Significant changes to the English planning system

Significant changes to the English planning system

On the 1st of September 2020, there were significant changes to the English planning system.

In this blog the adjustments will be listed, as well as why they have been made and what these changes mean for the dental industry.

So, what are the significant changes to the English planning system?

The new changes modernise the old class system of grounds. Before, there were 17 different classes. However, this has now been reduced to just three:

Class E:

Commercial, business and service, this includes:

  • Retail,
  • Indoor sports
  • Nurseries
  • Restaurants
  • Offices
  • Financial/professional services
  • Dental and medical clinics.

Class F.1:

Learning and non-residential institutions, this includes:

  • Non-residential educational uses
  • Public halls
  • Religious institutions
  • Museums
  • Art galleries
  • Libraries
  • Courts of law

Class F.2:

Local community, this includes:

  • The use as a shop of no more than 280 sqm mostly selling essentials such as food, and 1km or more from another similar store
  • Use as a community hall
  • Area for outdoor sport

Why have these revisions happened?

The shifts in classes have mainly been brought in because of the shutting down of many of our high street shops. This is because of the result of being hit badly by multiple national lockdowns. However, now vacant building spaces can be repurposed, and the space will not go to spare.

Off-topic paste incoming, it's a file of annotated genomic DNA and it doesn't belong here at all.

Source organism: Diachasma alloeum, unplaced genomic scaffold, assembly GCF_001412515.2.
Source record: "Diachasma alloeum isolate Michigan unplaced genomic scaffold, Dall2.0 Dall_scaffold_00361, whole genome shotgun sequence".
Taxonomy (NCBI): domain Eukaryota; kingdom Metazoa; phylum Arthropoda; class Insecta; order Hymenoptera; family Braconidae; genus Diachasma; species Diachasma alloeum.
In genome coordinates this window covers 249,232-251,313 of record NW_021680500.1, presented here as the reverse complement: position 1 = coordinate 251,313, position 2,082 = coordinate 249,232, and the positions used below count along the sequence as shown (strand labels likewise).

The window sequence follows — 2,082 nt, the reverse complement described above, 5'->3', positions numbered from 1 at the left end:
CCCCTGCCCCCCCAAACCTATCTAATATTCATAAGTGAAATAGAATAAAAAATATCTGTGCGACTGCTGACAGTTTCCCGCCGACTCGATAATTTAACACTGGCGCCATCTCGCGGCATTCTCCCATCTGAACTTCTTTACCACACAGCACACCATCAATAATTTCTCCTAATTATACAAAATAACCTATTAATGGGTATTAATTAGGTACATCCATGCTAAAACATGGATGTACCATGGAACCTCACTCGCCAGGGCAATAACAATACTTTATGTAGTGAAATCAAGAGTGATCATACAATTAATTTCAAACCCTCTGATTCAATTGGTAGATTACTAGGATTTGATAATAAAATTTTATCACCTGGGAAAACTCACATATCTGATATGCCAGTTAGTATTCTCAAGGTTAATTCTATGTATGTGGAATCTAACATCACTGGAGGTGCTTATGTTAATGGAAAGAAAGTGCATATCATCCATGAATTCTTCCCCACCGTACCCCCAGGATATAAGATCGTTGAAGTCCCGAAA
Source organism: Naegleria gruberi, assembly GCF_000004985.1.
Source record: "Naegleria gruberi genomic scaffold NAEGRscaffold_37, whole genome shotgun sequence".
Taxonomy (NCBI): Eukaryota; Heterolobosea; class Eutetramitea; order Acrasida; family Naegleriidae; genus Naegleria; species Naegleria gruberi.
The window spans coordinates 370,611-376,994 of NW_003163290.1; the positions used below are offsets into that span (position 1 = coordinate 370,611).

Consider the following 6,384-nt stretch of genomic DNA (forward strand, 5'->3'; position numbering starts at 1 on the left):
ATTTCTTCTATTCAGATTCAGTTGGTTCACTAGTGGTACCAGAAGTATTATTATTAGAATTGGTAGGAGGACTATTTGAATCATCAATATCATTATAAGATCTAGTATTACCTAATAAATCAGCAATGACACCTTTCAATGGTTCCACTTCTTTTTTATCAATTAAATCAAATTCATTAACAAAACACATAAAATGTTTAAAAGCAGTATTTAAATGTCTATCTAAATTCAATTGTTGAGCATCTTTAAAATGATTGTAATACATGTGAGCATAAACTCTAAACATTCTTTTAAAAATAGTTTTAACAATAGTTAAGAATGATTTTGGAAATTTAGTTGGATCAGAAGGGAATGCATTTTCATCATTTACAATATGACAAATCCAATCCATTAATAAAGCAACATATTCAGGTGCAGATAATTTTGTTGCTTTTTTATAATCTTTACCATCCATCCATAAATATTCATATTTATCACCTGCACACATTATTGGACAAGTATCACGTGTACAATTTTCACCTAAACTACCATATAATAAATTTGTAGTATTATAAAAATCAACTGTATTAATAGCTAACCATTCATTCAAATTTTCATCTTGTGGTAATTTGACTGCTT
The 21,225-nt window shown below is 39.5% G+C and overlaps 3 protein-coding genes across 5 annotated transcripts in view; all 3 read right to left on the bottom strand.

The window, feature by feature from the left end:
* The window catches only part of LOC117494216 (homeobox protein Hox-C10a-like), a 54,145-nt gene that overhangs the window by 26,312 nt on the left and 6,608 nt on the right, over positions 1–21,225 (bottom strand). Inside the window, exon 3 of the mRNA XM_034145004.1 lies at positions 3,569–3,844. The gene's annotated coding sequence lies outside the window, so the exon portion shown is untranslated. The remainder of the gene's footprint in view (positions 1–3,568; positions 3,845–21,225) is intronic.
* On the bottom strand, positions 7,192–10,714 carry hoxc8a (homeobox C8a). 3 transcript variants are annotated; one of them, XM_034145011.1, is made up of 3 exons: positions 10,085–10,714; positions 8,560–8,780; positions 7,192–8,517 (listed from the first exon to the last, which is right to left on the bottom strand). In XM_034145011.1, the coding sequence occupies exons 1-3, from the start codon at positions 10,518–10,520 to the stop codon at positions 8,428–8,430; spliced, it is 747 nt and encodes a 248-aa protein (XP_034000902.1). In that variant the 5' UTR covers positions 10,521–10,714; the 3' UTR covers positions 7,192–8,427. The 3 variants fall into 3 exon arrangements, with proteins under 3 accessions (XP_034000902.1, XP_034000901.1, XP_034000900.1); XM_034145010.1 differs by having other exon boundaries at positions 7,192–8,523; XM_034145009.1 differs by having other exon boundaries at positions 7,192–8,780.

Therefore, this way, less companies will need to apply for a change of use as more businesses now fall under the same classifications.

So what do these changes mean for dentists now?

The most notable change is the design of a new “Commercial, Business and Service” also known as “Class E”. So, class E groups together a wide range of uses, all of which are now deemed to be in the same use class:

  • Retail
  • Publicly accessible indoor sport, recreation or fitness
  • Financial, professional or other commercial services
  • Publicly available medical or health services
  • Industrial uses which do not harm amenity
  • Restaurants
  • Crèches, day nurseries and day centres
  • Offices, including research and development

Therefore, planning permission is no longer required for changes of use within the same class. For instance, a dental surgery can now be unveiled in any of the property areas mentioned above devoid of the need for change of use to the prior D1 category.

So, this is a good change of legislation and many industries including the dental sector will profit from the new class.

From now, this now means it’s a far smoother shift to start up or open a dental clinic in an current premises than it was ever before.

Contact Us

If you want to learn more about the significant changes to the English planning system, then please get in touch. Give us a call on 01494 611 456, or send an email to

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